Dear Senators Petersen and Reitz:
As Senators for the 28th and 22nd Districts, respectively, you inquire whether, in light of recent legislation, a statute which requires public bidding for the construction of certain county structures in excess of $25,000 includes repairs to those same structures.(1)
K.S.A. 2008 Supp. 19-214 provides, in part:
[A]ll contracts for the expenditure of county moneys for the construction of any courthouse, jail or other county building, or the construction of any bridge, highway, road, dam . . . in excess of $25,000 shall be awarded, on a public letting, to the lowest and best bid.(2)
K.S.A. 19-214, enacted in 1868, has remained essentially unchanged. Although minor adjustments have been made through the years, the underlying principle has remained the same, expenditures for county structures must be openly bid and awarded. While there are no appellate court decisions addressing whether "construction" includes repairs to existing structures, testimony offered during the 2008 legislative hearings authorizing counties to utilize alternatives to the traditional design-bid-build process affirmed the proposition that when public funds are expended on county structures, including repairs, the process should be conducted openly.(3)
This 2008 legislation - the County Alternative Project Delivery Building Construction Procurement Act (Act) - provides, in part:
[T]he board of county commissioners is . . . authorized to institute an alternative project delivery program whereby construction management at-risk or building design-build procurement processes may be utilized on public projects pursuant to the act. This authorization . . . shall be for the sole and exclusive use of planning . . . designing, building, equipping, altering, repairing, improving or demolishing any structure . . . but shall not include highways, roads, bridges, dams or related structures. . . .(4)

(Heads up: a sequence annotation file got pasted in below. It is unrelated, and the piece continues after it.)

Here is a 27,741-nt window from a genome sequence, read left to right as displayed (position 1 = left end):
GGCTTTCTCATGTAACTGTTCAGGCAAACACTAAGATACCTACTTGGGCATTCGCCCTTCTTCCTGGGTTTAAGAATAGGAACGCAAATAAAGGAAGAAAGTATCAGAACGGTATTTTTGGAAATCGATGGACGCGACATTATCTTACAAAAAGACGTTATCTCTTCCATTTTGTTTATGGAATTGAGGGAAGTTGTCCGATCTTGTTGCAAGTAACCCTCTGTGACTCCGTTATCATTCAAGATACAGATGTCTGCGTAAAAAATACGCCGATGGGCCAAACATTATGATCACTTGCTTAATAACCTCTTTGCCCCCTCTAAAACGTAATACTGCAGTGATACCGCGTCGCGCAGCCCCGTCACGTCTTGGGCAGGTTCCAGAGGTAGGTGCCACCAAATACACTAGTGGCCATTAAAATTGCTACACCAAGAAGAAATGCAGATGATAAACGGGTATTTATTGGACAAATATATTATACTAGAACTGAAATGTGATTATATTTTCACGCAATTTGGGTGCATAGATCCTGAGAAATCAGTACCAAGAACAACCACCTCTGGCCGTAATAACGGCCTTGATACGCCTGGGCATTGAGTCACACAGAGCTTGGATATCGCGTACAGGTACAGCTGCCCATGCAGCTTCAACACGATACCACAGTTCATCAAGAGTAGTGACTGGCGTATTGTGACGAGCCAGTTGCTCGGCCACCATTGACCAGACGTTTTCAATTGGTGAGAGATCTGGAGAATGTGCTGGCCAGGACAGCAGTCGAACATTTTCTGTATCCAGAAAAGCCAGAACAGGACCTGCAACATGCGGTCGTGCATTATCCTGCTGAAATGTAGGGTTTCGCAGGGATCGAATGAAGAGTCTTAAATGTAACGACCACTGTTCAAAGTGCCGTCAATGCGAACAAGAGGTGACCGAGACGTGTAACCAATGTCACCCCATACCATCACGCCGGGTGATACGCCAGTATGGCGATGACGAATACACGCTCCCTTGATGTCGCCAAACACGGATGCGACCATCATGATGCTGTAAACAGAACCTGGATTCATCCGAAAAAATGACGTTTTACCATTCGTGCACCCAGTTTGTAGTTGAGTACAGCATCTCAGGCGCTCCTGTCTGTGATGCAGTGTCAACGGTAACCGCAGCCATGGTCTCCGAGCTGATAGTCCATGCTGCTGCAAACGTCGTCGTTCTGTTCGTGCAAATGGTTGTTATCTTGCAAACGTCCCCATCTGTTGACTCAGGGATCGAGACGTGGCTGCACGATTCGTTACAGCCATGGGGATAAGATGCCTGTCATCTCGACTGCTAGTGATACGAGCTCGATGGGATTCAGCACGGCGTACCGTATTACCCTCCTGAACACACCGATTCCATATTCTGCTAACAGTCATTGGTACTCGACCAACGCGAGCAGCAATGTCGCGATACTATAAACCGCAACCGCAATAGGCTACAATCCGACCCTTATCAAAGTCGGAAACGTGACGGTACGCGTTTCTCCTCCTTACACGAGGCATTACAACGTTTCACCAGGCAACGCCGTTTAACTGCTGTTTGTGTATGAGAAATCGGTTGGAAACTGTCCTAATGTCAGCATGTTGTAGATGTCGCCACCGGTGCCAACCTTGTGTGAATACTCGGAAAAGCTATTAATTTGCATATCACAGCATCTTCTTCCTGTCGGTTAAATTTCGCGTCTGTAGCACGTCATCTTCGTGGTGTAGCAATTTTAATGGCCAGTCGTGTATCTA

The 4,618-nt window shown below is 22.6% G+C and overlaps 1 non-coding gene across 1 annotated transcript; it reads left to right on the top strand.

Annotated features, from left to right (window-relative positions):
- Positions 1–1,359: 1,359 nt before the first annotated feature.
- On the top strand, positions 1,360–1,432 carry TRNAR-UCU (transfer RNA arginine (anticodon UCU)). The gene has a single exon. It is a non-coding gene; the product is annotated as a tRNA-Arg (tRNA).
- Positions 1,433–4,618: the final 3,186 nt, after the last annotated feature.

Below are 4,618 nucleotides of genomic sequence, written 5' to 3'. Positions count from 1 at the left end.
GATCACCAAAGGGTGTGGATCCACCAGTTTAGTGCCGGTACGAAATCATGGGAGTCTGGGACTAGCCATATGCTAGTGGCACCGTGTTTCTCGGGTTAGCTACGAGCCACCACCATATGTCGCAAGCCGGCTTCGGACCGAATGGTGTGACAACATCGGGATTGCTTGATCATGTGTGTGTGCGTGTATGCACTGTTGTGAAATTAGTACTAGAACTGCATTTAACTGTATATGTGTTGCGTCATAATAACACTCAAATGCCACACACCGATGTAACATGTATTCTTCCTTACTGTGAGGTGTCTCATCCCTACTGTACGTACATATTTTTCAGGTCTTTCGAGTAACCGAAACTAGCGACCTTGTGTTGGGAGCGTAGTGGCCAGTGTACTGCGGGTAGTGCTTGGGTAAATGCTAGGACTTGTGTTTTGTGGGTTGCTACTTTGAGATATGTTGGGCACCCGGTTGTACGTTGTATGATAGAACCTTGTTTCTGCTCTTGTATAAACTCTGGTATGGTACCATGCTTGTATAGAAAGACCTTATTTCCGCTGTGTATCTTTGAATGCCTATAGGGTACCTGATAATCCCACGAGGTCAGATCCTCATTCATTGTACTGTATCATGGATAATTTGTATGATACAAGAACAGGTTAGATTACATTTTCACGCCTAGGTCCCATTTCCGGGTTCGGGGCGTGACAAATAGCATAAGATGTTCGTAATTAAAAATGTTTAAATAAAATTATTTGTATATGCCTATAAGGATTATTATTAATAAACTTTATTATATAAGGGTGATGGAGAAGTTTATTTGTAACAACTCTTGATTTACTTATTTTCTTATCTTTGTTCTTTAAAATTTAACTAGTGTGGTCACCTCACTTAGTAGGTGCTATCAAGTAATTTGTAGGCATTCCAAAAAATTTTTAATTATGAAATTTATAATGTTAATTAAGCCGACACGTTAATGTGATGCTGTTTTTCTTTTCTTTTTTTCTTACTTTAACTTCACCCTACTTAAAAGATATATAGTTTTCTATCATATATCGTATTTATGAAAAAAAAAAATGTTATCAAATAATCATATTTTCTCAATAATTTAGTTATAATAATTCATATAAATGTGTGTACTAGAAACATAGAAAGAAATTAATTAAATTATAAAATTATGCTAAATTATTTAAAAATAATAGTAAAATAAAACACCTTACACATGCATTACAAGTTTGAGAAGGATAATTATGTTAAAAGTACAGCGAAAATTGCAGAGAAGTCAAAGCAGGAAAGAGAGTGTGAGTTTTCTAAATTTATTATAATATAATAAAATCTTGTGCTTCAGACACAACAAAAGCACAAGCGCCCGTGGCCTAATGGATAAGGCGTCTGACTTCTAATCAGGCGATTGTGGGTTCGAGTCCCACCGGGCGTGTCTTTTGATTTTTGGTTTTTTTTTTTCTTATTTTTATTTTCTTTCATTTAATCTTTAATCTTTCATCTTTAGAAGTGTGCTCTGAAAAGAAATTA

While some counties have interpreted K.S.A. 19-214 to include repairs in excess of the statutory amount, your question is whether the Act now resolves the issue because of the circumstances of its enactment.(5)
The Act was introduced in the 2008 legislative session as Senate Bill No. 485 (SB 485) It was modeled after a similar procedure for state construction projects.(6) As initially introduced, the Act contained a provision exempting it from the requirements of K.S.A. 19-214.(7)
Coincidentally, revisions to K.S.A. 19-214 were being considered during the same legislative session in Senate Bill No. 594 (SB 594). That bill proposed the dollar amount threshold be increased from $10,000 to $25,000 for bidding. The proposed changes did not address any alternative construction project methods as envisioned in SB 485 or provide any definitions for the existing language.